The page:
The right to withhold labor is the foundational right that makes us free. Poverty and extreme marginalization may compel us to work in exploitative arrangements, but our agency and choice are still preserved. Only when we are tied to our employment by law do we lose the absolute freedom to leave jobs that are abusive, demeaning, or larcenous. The right to withhold labor is arguably the source of all worker power. When workers exercise this right jointly, it is transformed into strikes or other forms of collective action that are the main redoubt against exploitation.
Depriving a person of the right to withhold labor is a kind of violence, inflicted on the body and the spirit. Yet migrants are routinely subjected to this violation, pressed to relinquish any rights over their own labor in exchange for the right to work and the right to stay. But so long as migrants are construed as a different, and legally separate, class of workers, their dispossession will remain marginal to political debates about work and employment.
There are hazards, though, to such unconcern. Through much of history, coercive labor arrangements have been the norm. The right to withhold labor was enshrined as a right only in 1930 by many countries (but not the U.S. and China) in an International Labour Organization convention. If we accept that some can be asked to forgo the right to withhold their labor, then we also concede that the right to decide how to use one’s own body and one’s own mind is not unalienable. If this right is not guaranteed for all, then it is protected for none. In economies from the U.S. to Brazil, the right to strike—to withhold labor collectively—is being steadily eroded. We can all be made unfree.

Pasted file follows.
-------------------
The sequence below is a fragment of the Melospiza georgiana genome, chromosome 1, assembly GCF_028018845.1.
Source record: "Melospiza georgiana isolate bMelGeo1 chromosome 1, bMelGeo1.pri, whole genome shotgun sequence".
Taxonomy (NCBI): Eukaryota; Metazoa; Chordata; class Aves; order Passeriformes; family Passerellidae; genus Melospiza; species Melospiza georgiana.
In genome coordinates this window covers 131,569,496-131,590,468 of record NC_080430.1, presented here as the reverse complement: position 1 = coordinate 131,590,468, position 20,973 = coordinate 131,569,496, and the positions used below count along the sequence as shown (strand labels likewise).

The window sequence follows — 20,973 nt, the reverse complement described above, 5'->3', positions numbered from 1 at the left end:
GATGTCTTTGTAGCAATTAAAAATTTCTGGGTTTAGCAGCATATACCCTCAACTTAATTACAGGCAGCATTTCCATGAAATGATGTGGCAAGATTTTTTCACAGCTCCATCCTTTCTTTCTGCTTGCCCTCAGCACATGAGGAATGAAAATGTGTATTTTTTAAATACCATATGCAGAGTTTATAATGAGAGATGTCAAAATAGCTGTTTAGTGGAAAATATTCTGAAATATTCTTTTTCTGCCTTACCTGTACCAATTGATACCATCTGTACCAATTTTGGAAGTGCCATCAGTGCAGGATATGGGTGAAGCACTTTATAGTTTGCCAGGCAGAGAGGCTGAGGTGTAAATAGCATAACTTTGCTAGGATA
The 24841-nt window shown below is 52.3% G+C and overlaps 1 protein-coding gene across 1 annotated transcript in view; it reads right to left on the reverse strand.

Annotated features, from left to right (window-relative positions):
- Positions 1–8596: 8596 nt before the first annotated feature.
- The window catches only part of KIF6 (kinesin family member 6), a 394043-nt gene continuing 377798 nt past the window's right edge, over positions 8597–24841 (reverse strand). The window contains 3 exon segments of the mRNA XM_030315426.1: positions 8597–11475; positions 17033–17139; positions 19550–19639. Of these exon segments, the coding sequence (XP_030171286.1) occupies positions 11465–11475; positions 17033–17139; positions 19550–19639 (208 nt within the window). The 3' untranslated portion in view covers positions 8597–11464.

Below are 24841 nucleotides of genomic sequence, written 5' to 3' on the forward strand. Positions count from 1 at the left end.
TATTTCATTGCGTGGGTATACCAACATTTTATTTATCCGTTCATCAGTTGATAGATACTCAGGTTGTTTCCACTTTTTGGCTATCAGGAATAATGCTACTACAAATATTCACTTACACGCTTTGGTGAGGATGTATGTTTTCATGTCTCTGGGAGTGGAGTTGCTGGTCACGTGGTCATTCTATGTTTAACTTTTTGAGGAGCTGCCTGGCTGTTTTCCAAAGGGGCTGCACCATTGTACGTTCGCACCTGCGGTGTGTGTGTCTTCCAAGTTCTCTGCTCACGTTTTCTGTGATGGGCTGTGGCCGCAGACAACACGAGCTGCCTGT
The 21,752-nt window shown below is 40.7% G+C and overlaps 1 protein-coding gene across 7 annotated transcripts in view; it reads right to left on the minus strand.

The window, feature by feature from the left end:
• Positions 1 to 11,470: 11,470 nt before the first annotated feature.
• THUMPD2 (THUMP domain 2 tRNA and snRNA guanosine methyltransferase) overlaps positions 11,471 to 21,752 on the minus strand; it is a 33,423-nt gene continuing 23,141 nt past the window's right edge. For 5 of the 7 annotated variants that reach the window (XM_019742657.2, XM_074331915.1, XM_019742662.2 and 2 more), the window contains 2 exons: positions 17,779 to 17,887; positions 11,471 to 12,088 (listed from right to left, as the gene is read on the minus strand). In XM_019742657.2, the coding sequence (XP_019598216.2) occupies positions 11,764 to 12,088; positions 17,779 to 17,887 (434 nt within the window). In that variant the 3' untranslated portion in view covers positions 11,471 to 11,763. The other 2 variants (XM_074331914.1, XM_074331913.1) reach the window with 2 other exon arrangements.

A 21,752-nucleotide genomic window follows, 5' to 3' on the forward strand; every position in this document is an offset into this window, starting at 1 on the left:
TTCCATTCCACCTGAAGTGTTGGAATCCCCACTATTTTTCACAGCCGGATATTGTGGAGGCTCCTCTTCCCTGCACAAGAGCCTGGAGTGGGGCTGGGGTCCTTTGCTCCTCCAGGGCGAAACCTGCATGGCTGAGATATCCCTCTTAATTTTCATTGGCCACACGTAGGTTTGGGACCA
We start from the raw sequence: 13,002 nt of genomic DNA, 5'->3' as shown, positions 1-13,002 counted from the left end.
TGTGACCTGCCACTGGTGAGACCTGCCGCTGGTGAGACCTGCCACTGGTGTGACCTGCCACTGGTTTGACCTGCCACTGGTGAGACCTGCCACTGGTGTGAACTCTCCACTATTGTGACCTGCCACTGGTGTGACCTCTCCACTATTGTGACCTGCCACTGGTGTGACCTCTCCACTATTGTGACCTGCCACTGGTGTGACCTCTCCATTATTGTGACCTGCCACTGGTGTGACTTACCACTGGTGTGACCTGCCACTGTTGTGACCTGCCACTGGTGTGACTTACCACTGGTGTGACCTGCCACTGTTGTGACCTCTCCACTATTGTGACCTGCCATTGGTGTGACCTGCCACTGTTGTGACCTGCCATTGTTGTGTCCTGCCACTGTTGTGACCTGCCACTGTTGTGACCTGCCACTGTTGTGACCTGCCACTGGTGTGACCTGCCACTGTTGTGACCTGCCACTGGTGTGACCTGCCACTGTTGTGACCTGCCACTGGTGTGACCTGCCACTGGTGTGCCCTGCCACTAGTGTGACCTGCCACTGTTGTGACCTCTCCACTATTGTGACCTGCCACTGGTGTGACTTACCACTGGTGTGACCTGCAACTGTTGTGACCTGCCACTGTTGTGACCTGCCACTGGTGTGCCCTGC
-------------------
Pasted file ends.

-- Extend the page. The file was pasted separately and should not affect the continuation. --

Over the next few decades, migration is likely to increase, and to become more erratic. As people are displaced by climate disaster and conflict, or some conflagration of both as we have witnessed in Syria, swells of migrants will cross deserts and scale armored walls; they will face the squalls of the Mediterranean in rubber dinghies. Many will die. Many thousands already have. Many more will be asked to surrender the right over their labor for the right to work. Recruiters for Qatar’s construction industry are already seeking areas where climate change has imposed this faustian bargain: they have targeted villages in Bangladesh where rising seas have turned fields into brackish swamps, destroying agricultural livelihoods, and have presented men with contracts that would enable them to send money home, but only if they consent to be bonded to their employer.
Meanwhile, in a trend likely to become ever more pronounced, the borders that encircle advanced economies have been militarized, undocumented migrants in the U.S. and Europe have been deported in unprecedented numbers, and technologies of state security apparatuses have penetrated local communities. The economic spaces where migrants can live and work—without trading their right to withhold their labor for protection from detention, deportation, and sanction—have been radically constricted. They will be compressed even further.
As countries move to restrict the freedom of migrant workers, the question is not whether the kafala system in Qatar is a vestige of some earlier, more brutal time. The question is not whether Qatar is our past, but rather whether Qatar is our future.
For the Future of Work, a special project from the Center for Advanced Study in the Behavioral Sciences at Stanford University, business and labor leaders, social scientists, technology visionaries, activists, and journalists weigh in on the most consequential changes in the workplace, and what anxieties and possibilities they might produce.